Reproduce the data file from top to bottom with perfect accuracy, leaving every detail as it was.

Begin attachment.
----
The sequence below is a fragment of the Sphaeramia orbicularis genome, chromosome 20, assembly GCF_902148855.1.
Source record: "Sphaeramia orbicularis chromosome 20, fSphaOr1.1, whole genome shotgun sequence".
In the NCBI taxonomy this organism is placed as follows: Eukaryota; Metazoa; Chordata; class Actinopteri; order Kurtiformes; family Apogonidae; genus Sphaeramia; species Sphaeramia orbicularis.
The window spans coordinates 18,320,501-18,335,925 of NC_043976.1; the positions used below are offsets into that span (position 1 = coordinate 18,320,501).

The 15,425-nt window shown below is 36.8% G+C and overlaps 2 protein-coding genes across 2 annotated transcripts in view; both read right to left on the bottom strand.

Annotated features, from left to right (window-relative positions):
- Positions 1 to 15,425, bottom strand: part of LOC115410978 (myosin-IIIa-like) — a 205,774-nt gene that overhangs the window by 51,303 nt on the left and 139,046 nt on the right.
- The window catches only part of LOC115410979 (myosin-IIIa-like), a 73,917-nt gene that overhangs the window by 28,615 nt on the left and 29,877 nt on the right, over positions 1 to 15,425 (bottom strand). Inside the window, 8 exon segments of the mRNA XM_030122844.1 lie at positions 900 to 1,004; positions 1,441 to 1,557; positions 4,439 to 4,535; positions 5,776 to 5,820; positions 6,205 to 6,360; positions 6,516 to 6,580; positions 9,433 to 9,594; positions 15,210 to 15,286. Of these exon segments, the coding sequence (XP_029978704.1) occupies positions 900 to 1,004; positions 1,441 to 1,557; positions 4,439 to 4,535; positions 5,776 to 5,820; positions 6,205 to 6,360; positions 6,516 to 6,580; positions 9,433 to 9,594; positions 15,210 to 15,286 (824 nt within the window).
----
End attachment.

The sequence below is a fragment of the Sphaeramia orbicularis genome, chromosome 20, assembly GCF_902148855.1.
Source record: "Sphaeramia orbicularis chromosome 20, fSphaOr1.1, whole genome shotgun sequence".
In the NCBI taxonomy this organism is placed as follows: Eukaryota; Metazoa; Chordata; class Actinopteri; order Kurtiformes; family Apogonidae; genus Sphaeramia; species Sphaeramia orbicularis.
The window spans coordinates 18,320,501-18,335,925 of NC_043976.1; the positions used below are offsets into that span (position 1 = coordinate 18,320,501).

The 15,425-nt window shown below is 36.8% G+C and overlaps 2 protein-coding genes across 2 annotated transcripts in view; both read right to left on the bottom strand.

Annotated features, from left to right (window-relative positions):
- Positions 1 to 15,425, bottom strand: part of LOC115410978 (myosin-IIIa-like) — a 205,774-nt gene that overhangs the window by 51,303 nt on the left and 139,046 nt on the right.
- The window catches only part of LOC115410979 (myosin-IIIa-like), a 73,917-nt gene that overhangs the window by 28,615 nt on the left and 29,877 nt on the right, over positions 1 to 15,425 (bottom strand). Inside the window, 8 exon segments of the mRNA XM_030122844.1 lie at positions 900 to 1,004; positions 1,441 to 1,557; positions 4,439 to 4,535; positions 5,776 to 5,820; positions 6,205 to 6,360; positions 6,516 to 6,580; positions 9,433 to 9,594; positions 15,210 to 15,286. Of these exon segments, the coding sequence (XP_029978704.1) occupies positions 900 to 1,004; positions 1,441 to 1,557; positions 4,439 to 4,535; positions 5,776 to 5,820; positions 6,205 to 6,360; positions 6,516 to 6,580; positions 9,433 to 9,594; positions 15,210 to 15,286 (824 nt within the window).